Building Rapport: The Key to Successful Negotiation
Whether a negotiation ‘event’ is intended to last for 2 minutes or 2 hours, it is important to approach it in the same calm and measured way and to realize that some kind of relationship will need to be established with the other negotiating party (even where the two “sides” have quite different or contrary positions). Many people that have been involved in management/union negotiations, for example, know that any hostile behavior at the outset must disappear in order for real and practical progress of any sort to be made. In other words, a vast number of negotiations simply fail because the initial attitude of mind towards the other negotiating party was poor or negative. This can include:
- Distraction/lack of attention
… to name but a few!!
Particularly in dispute negotiations, such poor states of mind often lead to a complete disrespect for not only the other party in terms of common courtesy but for the whole negotiation process itself, perhaps seeing it as a frustrating waste of time and not worth the effort. It is therefore up to both parties in the process to govern their own personal mind-set and behavior, and hold each other accountable for showing open respect, for each other and what they are trying to achieve in process terms.
Even if the state of mind is calm and ready, many negotiators can make the mistake of opening the conversation with a combative statement or at least a controversial one, thus destroying any chance of empathy or rapport being established in an instant. One real example of this was heard once again in a management/union negotiation where one of the management side’s opening statements began “we all know that shop floor people are pretty lazy” – not surprisingly, it took a long time to get discussions back on an ‘even keel’ after this provocative remark.
Neutral opening statements always help to build rapport by avoiding any controversial issues and even finding some common ground very early on, however trivial this may be. Remarks about the weather, the weekend’s sport, upcoming holidays or even general health and well-being are the most common examples of neutral subjects. Even better, a little light humor can work wonders in settling down any nervous expectation, but once again, take care not to offend.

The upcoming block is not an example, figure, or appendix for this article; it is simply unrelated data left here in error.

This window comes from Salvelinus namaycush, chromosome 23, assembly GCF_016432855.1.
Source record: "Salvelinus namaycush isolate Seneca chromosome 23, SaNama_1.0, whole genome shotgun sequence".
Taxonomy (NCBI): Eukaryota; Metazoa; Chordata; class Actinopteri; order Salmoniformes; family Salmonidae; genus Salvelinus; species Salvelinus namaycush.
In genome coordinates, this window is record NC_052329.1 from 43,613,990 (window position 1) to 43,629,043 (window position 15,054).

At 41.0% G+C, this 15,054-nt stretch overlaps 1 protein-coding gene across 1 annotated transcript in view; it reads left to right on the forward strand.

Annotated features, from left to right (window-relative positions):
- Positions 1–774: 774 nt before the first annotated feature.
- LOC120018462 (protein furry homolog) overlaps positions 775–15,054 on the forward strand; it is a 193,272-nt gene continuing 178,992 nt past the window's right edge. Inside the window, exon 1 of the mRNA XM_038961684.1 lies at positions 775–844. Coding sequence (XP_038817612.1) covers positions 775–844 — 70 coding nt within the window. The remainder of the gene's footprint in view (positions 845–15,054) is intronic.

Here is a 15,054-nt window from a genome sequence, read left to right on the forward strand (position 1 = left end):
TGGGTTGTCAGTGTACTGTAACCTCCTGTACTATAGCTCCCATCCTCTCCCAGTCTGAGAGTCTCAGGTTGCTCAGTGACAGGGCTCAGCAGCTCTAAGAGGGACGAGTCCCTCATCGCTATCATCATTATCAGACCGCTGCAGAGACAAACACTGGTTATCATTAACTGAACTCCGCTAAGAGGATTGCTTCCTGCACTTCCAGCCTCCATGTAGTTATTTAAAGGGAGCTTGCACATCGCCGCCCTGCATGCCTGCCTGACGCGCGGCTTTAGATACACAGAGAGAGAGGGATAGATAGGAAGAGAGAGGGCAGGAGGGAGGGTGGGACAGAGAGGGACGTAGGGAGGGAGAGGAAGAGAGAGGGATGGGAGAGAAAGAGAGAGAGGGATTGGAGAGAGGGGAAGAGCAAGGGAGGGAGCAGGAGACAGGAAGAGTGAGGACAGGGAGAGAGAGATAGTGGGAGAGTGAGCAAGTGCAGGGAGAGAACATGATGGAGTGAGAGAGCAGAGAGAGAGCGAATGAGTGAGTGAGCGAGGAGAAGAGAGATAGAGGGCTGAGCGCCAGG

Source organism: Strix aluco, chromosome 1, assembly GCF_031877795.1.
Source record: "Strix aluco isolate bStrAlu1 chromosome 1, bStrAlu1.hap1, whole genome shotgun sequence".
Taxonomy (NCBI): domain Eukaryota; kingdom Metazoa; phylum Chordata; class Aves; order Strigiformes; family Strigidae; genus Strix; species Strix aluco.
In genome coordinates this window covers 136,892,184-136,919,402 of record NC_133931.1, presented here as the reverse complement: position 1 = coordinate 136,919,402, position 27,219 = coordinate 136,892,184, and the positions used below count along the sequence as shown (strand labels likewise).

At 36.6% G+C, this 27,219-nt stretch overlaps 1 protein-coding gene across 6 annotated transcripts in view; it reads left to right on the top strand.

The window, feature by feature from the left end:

While you are in this pleasant and comfortable rapport building stage, it is possible to smoothly move on to how you see the negotiation process ‘unfolding’. Whilst this may cover how much time may be available and some very broad goals from the meeting, these process remarks can be used to emphasize the anticipated common ground that already exists. An example might be – “Perhaps we can start by thanking Fiona and John for their excellent preparation work on behalf of both sides prior to this meeting – I’m sure we all agree that it has taken us a long way forward!”
Neutral venues for any negotiation can also help to build rapport as the overtones of your place or theirs are avoided. Such “physical” factors are important not to forget, as they often play quite a powerful role in the mental psychology of negotiating. Walking into “home” territory often puts pressure on the “home side” to perform or “play to the gallery”. This is why so many arbitration disputes always choose a neutral territory.